As part of our transition advisory work, one of the first things we look at is a company’s buy-sell agreement. It is rarely the case that we find these agreements in good shape. It is far more common to find that an agreement is:
- Old and out-of-date,
- Contains blurry language about how the business is valued,
- Lacks proper levels of funding for life insurance, or
- Contains terms that could be harmful to the company in the event of a transaction between stockholders.
The principal reason a buy-sell agreement becomes outdated is that many business owners categorize it as a standard corporate legal document that sits in a drawer and is only pulled out if needed. This is a serious mistake.
Since a private company’s shares do not trade in liquid markets, the buy-sell agreement is the only document that governs transactions in the company’s shares. The agreement should serve the following purposes:
- It should reflect the bargain that the shareholders reach with each other in terms of how shares will be bought and sold and what triggering events would cause share transactions.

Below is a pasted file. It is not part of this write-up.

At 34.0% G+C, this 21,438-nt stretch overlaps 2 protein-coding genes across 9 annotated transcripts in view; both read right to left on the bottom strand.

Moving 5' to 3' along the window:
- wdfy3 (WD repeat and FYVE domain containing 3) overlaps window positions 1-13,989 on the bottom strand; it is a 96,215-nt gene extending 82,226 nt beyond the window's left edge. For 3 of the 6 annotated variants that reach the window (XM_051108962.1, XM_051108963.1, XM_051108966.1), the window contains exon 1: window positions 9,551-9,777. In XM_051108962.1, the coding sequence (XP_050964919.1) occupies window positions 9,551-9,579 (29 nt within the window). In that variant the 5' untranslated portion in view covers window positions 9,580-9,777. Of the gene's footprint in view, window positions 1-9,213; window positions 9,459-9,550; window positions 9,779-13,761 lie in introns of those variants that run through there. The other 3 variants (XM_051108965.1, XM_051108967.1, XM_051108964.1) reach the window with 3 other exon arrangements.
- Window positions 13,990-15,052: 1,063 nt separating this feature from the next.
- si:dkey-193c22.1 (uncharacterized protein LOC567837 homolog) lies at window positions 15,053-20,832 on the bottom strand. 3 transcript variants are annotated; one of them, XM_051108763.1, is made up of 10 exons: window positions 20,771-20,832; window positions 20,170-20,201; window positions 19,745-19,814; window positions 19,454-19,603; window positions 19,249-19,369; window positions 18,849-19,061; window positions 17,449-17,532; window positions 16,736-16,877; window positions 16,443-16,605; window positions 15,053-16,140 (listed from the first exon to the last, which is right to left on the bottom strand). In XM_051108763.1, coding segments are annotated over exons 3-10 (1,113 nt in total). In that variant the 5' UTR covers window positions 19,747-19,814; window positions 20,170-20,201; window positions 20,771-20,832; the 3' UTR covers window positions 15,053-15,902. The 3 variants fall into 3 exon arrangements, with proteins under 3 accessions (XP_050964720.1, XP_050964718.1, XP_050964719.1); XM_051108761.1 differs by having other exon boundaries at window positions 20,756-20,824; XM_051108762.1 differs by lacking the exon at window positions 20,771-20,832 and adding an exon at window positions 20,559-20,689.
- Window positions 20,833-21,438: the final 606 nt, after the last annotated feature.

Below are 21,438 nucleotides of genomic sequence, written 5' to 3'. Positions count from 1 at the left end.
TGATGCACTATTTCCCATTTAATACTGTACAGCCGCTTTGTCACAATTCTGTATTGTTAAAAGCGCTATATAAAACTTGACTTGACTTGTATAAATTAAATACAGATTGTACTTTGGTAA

- It should be fair to all of the shareholders.
- It should protect the shareholders and their families by providing liquidity in the event of the death or disability of a shareholder.
- It should protect the company from unplanned liquidity events that could jeopardize its solvency.
- It should be clear and easily understood to avoid disputes
- It should be a living document that is reviewed annually and amended as the business changes.
A private company owner’s single biggest asset is usually the stock in their company, yet we find that many do not have a clear picture of how that stock is valued, how it is transferred, or how transactions will get funded.
Here are a handful of basic, key questions to ask yourself about your buy-sell agreement. If you cannot answer “yes” to all of them, it’s time to revisit your agreement.
- Do I clearly understand the value of my shares on an annual basis?
- Do I clearly understand the terms and conditions under various transaction triggers such as death, disability, retirement, separation from service, sale, divorce, etc.?
- Is the insurance coverage related to my buy-sell agreement adequate to cover the share values in case of the death or disability of a shareholder?
- Do I clearly understand the payment terms for triggering events so that I know the company will be able to fund the transactions without presenting a risk to its liquidity and solvency?
- Do I understand how our buy-sell agreement affects our estate planning strategy?
Public companies know the value of their shares at any given moment because they are valued and exchanged daily. So then, is it reasonable for you to understand the value of your biggest investment at least annually?
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